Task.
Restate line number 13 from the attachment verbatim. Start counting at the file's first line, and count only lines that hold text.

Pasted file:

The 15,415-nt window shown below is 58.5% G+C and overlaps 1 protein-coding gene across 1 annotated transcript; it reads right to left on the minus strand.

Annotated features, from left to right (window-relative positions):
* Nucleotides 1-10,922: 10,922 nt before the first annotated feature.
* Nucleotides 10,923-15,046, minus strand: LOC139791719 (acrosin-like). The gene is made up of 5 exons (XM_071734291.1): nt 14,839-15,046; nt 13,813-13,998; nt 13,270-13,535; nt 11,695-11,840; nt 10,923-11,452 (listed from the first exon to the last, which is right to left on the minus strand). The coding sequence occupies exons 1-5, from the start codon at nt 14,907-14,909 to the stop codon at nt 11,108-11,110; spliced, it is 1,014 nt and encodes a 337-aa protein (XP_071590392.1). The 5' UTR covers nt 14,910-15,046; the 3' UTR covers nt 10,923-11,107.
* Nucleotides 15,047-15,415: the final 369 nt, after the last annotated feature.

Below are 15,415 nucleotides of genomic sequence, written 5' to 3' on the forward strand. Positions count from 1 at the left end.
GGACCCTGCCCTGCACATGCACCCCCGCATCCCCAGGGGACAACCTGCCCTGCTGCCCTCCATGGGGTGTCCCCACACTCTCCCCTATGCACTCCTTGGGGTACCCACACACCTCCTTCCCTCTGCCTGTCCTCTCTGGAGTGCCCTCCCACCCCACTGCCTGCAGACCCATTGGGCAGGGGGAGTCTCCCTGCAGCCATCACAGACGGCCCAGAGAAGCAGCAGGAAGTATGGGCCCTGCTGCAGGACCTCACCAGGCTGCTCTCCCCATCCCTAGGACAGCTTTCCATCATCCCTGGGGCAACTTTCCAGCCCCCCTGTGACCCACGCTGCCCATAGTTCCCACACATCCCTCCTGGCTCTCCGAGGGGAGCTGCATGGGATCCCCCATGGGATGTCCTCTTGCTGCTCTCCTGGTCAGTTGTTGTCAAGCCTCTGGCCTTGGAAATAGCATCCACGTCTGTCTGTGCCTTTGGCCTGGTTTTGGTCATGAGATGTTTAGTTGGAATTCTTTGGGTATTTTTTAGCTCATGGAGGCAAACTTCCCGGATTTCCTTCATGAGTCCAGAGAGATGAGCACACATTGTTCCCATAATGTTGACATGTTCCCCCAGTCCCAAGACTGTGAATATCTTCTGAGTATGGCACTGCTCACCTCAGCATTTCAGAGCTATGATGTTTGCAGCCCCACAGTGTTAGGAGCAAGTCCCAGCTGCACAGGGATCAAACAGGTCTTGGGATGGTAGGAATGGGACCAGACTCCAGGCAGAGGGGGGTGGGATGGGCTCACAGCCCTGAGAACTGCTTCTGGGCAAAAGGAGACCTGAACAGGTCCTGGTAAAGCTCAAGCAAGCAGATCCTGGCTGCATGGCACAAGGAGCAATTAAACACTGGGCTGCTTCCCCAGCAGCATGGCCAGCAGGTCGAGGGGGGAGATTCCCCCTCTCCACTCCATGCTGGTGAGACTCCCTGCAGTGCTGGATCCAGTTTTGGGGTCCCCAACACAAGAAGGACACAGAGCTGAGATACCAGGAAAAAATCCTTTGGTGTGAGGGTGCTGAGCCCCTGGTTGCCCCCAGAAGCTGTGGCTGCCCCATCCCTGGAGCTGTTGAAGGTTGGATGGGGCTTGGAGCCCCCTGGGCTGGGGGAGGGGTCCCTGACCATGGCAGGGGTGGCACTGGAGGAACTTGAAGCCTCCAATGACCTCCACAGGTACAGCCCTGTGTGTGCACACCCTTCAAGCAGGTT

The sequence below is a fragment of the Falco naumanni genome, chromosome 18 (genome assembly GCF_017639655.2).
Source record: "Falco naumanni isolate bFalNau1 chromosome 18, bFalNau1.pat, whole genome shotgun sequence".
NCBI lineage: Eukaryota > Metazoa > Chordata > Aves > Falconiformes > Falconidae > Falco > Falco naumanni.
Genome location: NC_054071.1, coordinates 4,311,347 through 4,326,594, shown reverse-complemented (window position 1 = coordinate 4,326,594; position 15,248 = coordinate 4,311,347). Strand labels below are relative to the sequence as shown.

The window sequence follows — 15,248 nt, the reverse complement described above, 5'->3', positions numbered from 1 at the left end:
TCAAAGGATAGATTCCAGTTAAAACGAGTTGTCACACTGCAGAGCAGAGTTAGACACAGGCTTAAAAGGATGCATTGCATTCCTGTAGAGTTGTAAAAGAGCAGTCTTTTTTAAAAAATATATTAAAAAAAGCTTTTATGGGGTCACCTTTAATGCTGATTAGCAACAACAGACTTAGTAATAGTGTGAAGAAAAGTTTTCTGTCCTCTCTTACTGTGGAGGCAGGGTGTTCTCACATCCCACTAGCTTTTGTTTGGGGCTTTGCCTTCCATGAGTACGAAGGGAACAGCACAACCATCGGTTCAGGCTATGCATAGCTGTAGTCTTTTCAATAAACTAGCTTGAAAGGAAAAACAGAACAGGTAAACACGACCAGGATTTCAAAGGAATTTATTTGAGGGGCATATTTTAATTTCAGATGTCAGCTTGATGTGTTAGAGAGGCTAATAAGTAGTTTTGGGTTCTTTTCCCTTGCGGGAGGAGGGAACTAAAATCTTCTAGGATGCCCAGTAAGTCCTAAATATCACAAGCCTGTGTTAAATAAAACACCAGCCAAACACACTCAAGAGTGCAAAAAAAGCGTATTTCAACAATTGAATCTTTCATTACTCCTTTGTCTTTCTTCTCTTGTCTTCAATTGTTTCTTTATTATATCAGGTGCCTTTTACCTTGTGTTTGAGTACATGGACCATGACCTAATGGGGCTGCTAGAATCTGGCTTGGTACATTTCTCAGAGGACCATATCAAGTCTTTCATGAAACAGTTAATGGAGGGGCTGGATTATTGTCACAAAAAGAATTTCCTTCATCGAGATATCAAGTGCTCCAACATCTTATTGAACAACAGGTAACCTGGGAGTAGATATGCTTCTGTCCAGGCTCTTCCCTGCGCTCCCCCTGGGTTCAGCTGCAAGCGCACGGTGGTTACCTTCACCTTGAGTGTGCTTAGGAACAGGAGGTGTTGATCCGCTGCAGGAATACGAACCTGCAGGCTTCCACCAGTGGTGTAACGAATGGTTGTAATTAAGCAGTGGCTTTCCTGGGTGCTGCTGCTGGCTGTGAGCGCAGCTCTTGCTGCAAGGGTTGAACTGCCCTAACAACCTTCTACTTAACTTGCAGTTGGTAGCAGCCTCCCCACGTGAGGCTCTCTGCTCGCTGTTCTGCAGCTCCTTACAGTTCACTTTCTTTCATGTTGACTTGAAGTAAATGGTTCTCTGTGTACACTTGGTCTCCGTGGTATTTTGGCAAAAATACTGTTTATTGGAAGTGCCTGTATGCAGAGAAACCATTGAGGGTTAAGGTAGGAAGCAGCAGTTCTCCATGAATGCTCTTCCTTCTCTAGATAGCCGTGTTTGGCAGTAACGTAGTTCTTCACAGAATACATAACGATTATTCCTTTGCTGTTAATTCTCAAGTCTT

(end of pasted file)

TCAAAGGATAGATTCCAGTTAAAACGAGTTGTCACACTGCAGAGCAGAGTTAGACACAGGCTTAAAAGGATGCATTGCATTCCTGTAGAGTTGTAAAAGAGCAGTCTTTTTTAAAAAATATATTAAAAAAAGCTTTTATGGGGTCACCTTTAATGCTGATTAGCAACAACAGACTTAGTAATAGTGTGAAGAAAAGTTTTCTGTCCTCTCTTACTGTGGAGGCAGGGTGTTCTCACATCCCACTAGCTTTTGTTTGGGGCTTTGCCTTCCATGAGTACGAAGGGAACAGCACAACCATCGGTTCAGGCTATGCATAGCTGTAGTCTTTTCAATAAACTAGCTTGAAAGGAAAAACAGAACAGGTAAACACGACCAGGATTTCAAAGGAATTTATTTGAGGGGCATATTTTAATTTCAGATGTCAGCTTGATGTGTTAGAGAGGCTAATAAGTAGTTTTGGGTTCTTTTCCCTTGCGGGAGGAGGGAACTAAAATCTTCTAGGATGCCCAGTAAGTCCTAAATATCACAAGCCTGTGTTAAATAAAACACCAGCCAAACACACTCAAGAGTGCAAAAAAAGCGTATTTCAACAATTGAATCTTTCATTACTCCTTTGTCTTTCTTCTCTTGTCTTCAATTGTTTCTTTATTATATCAGGTGCCTTTTACCTTGTGTTTGAGTACATGGACCATGACCTAATGGGGCTGCTAGAATCTGGCTTGGTACATTTCTCAGAGGACCATATCAAGTCTTTCATGAAACAGTTAATGGAGGGGCTGGATTATTGTCACAAAAAGAATTTCCTTCATCGAGATATCAAGTGCTCCAACATCTTATTGAACAACAGGTAACCTGGGAGTAGATATGCTTCTGTCCAGGCTCTTCCCTGCGCTCCCCCTGGGTTCAGCTGCAAGCGCACGGTGGTTACCTTCACCTTGAGTGTGCTTAGGAACAGGAGGTGTTGATCCGCTGCAGGAATACGAACCTGCAGGCTTCCACCAGTGGTGTAACGAATGGTTGTAATTAAGCAGTGGCTTTCCTGGGTGCTGCTGCTGGCTGTGAGCGCAGCTCTTGCTGCAAGGGTTGAACTGCCCTAACAACCTTCTACTTAACTTGCAGTTGGTAGCAGCCTCCCCACGTGAGGCTCTCTGCTCGCTGTTCTGCAGCTCCTTACAGTTCACTTTCTTTCATGTTGACTTGAAGTAAATGGTTCTCTGTGTACACTTGGTCTCCGTGGTATTTTGGCAAAAATACTGTTTATTGGAAGTGCCTGTATGCAGAGAAACCATTGAGGGTTAAGGTAGGAAGCAGCAGTTCTCCATGAATGCTCTTCCTTCTCTAGATAGCCGTGTTTGGCAGTAACGTAGTTCTTCACAGAATACATAACGATTATTCCTTTGCTGTTAATTCTCAAGTCTT